The W10000 has a 250-watt lamp with a rated ANSI lumen light output of 1,200, and is capable of driving fairly large screen sizes. With our relatively small 72-inch StudioTek 130 screen, we stepped the Iris down to two clicks above the lowest setting. That setting resulted in enough light output (about 13.5 footlamberts) while still retaining deep black levels. Post-calibration performance was impressive. Gamma is well implemented, with a nice slow rise out of black, which helps the projector deliver excellent shadow detail. Grayscale tracking was reasonably good, but it could stand some improvement as it went slightly blue at the very top of the grayscale.
Colors were quite accurate overall. Primary colors from the factory are way off, but we were able to improve the primaries and get them fairly close to the HD color specification using the 3D color management feature in the Advanced Menu (see the Geek Box below). Unfortunately, we were not able to dial in the secondary colors nearly as accurately, so BenQ still has a little work to do on this utility. This means the decoder is not working properly, because if you get the primary colors correct, the derivative secondary colors should then be correct.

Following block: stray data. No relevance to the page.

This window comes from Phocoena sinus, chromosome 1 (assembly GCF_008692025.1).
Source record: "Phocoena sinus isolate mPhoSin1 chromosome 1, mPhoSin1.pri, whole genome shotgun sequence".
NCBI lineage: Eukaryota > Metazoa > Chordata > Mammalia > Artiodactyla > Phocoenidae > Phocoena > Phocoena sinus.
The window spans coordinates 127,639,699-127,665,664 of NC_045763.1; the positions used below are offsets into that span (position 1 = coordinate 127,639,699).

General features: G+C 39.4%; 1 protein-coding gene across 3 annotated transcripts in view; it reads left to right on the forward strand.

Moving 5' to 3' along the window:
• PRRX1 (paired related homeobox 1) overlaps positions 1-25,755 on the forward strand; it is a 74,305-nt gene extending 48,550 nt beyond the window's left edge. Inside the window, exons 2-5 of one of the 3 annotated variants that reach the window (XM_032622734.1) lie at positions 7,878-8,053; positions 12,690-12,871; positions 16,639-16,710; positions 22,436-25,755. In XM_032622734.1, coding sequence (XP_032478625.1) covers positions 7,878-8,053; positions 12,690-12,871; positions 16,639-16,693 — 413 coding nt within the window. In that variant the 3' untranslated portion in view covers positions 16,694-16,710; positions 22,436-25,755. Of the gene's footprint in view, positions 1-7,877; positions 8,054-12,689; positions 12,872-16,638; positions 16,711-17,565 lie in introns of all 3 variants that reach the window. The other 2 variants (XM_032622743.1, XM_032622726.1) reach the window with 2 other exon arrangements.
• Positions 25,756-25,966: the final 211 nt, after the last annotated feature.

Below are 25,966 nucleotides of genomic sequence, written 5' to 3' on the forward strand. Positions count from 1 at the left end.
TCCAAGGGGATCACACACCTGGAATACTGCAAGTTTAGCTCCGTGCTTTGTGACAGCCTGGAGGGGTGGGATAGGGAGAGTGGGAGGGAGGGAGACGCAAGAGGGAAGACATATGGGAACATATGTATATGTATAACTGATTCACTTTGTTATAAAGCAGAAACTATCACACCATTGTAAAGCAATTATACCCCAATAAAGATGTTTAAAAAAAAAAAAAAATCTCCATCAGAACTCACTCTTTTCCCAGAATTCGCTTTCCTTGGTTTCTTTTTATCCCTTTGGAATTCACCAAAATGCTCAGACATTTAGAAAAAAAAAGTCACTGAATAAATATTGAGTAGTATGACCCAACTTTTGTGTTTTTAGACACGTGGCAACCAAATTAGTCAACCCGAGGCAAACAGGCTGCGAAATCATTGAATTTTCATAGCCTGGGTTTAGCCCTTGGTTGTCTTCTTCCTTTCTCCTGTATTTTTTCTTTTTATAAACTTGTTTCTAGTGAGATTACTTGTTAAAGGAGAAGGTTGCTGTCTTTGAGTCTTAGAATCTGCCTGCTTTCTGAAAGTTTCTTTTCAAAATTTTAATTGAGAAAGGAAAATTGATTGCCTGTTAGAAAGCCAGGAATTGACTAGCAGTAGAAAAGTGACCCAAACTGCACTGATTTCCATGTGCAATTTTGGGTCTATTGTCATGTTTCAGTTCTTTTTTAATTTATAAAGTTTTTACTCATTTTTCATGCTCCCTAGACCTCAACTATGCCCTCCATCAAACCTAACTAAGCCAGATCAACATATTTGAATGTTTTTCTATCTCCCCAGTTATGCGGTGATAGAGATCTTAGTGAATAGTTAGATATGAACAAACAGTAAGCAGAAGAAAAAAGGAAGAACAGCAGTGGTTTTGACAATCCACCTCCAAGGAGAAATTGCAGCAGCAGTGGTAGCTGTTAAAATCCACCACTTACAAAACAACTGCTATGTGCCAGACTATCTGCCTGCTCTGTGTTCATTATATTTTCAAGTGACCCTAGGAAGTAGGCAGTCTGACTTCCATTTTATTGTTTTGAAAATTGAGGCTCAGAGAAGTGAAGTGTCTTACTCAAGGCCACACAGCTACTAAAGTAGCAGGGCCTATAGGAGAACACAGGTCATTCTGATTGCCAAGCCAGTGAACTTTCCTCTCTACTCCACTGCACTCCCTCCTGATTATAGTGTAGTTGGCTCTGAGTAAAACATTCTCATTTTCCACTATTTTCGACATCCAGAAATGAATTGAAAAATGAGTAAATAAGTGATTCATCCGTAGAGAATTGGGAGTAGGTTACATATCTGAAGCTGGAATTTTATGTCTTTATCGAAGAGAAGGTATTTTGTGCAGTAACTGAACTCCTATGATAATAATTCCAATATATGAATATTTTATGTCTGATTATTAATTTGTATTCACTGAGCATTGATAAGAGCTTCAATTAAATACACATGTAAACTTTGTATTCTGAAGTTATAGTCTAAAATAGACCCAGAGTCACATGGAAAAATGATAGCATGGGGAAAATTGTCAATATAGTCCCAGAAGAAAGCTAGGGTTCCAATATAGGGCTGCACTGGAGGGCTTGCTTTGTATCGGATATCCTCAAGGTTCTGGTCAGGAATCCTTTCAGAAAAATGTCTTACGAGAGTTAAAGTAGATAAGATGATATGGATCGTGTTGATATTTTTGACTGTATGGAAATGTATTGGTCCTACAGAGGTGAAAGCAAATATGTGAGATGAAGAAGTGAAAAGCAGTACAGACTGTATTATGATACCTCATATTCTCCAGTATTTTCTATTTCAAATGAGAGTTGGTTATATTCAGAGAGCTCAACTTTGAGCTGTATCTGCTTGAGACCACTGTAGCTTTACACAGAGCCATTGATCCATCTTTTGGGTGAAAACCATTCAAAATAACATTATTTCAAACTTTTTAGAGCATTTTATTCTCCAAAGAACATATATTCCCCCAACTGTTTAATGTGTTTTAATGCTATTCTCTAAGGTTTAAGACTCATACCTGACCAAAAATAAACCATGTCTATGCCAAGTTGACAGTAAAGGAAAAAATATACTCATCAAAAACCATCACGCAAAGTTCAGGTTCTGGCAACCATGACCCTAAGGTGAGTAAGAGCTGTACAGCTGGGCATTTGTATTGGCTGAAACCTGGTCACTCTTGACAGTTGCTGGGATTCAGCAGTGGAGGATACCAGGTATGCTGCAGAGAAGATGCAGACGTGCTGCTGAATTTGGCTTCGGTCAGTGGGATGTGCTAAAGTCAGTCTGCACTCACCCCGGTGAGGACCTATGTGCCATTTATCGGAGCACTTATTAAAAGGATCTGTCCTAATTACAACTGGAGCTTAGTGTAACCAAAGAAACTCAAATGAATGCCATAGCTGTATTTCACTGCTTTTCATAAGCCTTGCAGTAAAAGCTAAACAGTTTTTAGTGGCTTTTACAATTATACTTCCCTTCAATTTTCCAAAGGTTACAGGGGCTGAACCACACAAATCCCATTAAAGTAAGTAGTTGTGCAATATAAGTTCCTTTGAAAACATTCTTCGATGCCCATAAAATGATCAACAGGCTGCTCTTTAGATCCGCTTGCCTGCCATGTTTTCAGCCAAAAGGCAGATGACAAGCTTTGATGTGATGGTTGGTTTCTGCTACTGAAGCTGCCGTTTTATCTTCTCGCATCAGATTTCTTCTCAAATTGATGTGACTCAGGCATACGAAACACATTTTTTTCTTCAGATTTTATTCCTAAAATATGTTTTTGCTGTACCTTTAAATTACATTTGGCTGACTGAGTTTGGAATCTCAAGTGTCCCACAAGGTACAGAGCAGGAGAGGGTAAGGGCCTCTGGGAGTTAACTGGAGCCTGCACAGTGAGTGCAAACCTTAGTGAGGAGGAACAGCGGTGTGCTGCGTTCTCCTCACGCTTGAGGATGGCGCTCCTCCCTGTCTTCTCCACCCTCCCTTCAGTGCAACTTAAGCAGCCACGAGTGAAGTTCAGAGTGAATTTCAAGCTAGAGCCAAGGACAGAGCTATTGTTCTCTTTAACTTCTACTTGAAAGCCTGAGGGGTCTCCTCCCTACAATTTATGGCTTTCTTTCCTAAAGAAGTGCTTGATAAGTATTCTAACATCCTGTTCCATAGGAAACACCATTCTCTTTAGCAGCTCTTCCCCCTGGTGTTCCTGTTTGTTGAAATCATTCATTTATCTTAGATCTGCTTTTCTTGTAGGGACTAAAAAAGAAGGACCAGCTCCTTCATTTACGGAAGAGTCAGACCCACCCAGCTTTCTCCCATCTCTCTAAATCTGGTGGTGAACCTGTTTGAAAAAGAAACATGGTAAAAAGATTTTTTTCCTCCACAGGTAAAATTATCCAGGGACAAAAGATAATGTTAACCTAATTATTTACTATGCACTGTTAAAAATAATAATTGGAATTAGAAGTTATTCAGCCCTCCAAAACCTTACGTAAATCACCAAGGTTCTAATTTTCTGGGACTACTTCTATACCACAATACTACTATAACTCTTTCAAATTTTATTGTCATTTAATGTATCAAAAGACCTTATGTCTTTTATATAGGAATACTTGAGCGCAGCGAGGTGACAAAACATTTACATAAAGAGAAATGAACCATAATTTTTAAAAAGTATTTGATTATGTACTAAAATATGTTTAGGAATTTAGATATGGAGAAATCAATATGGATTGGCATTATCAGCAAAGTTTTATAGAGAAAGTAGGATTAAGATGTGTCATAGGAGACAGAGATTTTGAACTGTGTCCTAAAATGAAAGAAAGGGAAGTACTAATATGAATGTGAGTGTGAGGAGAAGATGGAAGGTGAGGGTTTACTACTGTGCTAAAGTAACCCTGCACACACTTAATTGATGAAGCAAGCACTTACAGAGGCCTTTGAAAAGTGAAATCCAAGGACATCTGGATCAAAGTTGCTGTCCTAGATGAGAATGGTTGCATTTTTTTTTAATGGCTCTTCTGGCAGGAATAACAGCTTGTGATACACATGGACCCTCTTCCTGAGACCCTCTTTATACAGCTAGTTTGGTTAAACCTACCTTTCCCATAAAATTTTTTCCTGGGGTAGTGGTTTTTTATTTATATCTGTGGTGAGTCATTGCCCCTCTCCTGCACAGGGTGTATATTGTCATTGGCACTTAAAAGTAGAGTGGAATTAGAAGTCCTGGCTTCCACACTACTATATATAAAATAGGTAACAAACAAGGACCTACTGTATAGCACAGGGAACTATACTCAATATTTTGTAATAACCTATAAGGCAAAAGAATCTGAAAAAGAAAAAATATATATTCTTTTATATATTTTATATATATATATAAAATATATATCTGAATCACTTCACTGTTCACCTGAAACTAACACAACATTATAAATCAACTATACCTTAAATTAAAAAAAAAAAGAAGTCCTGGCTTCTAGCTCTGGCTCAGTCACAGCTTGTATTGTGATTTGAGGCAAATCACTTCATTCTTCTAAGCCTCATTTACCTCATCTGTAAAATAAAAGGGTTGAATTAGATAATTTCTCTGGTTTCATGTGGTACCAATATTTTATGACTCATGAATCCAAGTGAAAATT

For color demos, our current favorite is the HD DVD transfer of Seabiscuit, which remains one of the best looking titles available. Chapters 12 and 13 depict outdoor scenery with plenty of grass, tree leaves, and other natural objects that we know well. Chapter 13 has a lot of saturated colors such as the jockey's uniforms, which really stood out on the BenQ, thanks to reasonably accurate primary colors.